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Another Perspective: Life Without Spring Break

We all know that American University attempted to give us a break this semester with wellness week but it still seemed it didn’t provide us with any wellness. American was not the only university to take away spring break in fear of a spike in COVID cases, as students were also impacted by their university’s decisions in ways that impacted academic success and their mental health. 

Zoom meeting with coffee Photo by Chris Montgomery from Unsplash

Wafaa Abdelamak is a freshman at George Mason University. George Mason, a majority commuter school, is located in Fairfax, Virginia. This semester they have had a similar operating status as American University with limited campus operations and few in-person classes. 

Her Campus American: What did your school do to try to give students a break?

Wafaa Abdelmalak: Our university did nothing to give us a break this semester. Unlike other universities, we did not have a wellness week or reading days like other schools had.

HCAU: How do you feel about finishing out the semester without having had time to rest and step away from Zoom?

WA: I mostly felt tired and stressed, and would have appreciated a break. 

HCAU: It seems as if things have been draining, how has not having had spring break impacted your mental health?

WA:  My mental health has somewhat been declining. Zoom classes are difficult to keep up with and it makes it easier to fall behind. It leads to a lot of stress and a couple of days off would have helped me regain energy to continue classes. 

HCAU: Is there anything you did to give yourself a break, even if it was not a break given by the university?

WA: It’s hard to give yourself a break when there is so much to get done.

Happy Lifestyle Photo by Priscilla Du Preez from Unsplash

The lack of a spring break has been affecting everyone differently. Some tried to make the best of it rather than only take what their university was offering them. Annelise Ervin is a freshman at James Madison University (JMU) in Harrisonburg, Virginia. JMU has been operating with most students living on campus and most students have at least one or two classes occurring in person.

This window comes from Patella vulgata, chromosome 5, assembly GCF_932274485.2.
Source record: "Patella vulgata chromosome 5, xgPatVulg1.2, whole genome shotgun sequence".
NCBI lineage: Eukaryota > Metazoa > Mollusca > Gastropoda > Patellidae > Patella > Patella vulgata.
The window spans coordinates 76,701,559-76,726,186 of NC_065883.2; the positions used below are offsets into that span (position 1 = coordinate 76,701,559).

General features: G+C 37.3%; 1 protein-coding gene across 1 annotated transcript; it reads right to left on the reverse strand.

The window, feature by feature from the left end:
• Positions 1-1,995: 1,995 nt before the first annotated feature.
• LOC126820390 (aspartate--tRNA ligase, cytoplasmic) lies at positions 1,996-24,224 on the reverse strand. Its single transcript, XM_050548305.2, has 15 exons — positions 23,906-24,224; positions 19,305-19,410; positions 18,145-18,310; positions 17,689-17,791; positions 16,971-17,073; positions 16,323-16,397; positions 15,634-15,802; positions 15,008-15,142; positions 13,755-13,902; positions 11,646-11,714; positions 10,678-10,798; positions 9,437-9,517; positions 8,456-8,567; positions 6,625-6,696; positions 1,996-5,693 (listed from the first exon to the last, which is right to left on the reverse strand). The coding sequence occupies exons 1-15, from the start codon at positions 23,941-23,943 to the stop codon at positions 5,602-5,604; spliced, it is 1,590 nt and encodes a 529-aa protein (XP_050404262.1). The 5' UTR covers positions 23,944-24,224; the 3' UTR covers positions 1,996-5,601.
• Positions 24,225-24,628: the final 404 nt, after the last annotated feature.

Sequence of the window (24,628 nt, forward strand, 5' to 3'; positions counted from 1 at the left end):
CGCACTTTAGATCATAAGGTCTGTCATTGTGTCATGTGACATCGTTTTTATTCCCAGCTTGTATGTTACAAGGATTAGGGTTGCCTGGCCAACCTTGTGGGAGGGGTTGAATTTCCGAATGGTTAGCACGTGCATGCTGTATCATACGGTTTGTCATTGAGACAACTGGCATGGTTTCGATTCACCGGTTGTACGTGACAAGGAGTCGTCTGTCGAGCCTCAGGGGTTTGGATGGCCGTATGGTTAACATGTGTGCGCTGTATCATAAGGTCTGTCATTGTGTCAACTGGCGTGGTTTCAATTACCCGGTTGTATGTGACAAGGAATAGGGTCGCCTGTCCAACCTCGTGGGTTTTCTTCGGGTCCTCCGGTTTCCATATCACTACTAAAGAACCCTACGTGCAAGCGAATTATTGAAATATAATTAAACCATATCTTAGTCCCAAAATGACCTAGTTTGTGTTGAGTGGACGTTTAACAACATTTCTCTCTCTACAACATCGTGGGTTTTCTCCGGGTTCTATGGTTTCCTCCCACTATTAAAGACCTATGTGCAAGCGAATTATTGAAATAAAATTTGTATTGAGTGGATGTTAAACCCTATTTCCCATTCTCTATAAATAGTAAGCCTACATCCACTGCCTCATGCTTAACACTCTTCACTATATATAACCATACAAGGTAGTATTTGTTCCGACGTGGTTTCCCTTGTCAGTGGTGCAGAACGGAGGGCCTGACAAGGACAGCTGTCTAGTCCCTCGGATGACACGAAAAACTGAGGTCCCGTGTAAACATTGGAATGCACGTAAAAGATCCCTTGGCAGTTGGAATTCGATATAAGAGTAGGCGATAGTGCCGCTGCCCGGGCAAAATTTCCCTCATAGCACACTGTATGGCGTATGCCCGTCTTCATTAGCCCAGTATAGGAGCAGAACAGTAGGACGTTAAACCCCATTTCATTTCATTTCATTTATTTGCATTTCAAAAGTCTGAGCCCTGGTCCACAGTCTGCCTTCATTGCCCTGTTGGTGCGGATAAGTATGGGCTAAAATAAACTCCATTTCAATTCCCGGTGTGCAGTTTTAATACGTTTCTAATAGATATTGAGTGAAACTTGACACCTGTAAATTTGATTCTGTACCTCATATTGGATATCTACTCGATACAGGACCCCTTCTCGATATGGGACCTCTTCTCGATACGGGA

Her Campus American: What did your school do to try to give students a break?

Annelise Ervin: Instead of a traditional spring break, JMU gave us one day off from classes in February, March, and April. However I often still had assignments due on this “break day”. 

HCAU: How do you feel about finishing out the semester without having had time to rest and step away from Zoom?

AE: It’s very difficult for me to pay attention and focus on online zoom classes. As the semester drags on, I’ve found it increasingly difficult to find the motivation to log on to class and participate. The semester is almost over for us, but I’m taking a summer class that is asynchronous. It doesn’t feel like there’s a light at the end of the tunnel. 

HCAU: It seems as if things have been draining, how has not having had spring break impacted your mental health?

AE: My mental health hasn’t been impacted much, but my motivation for school has definitely decreased and I feel as if I’m living from assignment to assignment. I’ve also noticed many of my friends and other students are mentally tired and wish we had a long continuous break. 

HCAU: Is there anything you did to give yourself a break, even if it was not a break given by the university?

AE: I was fortunate enough to be able to go home with one of my friends for a week, and we did everything we could to treat it like spring break. While we still did our classes and assignments, relaxing with my friends and getting away for a bit definitely helped me take a break. 

It seems as if the lack of a spring break has affected everyone differently but one thing remains true, students wish there was a stopping point in the middle of the semester, one where they could regroup and relax.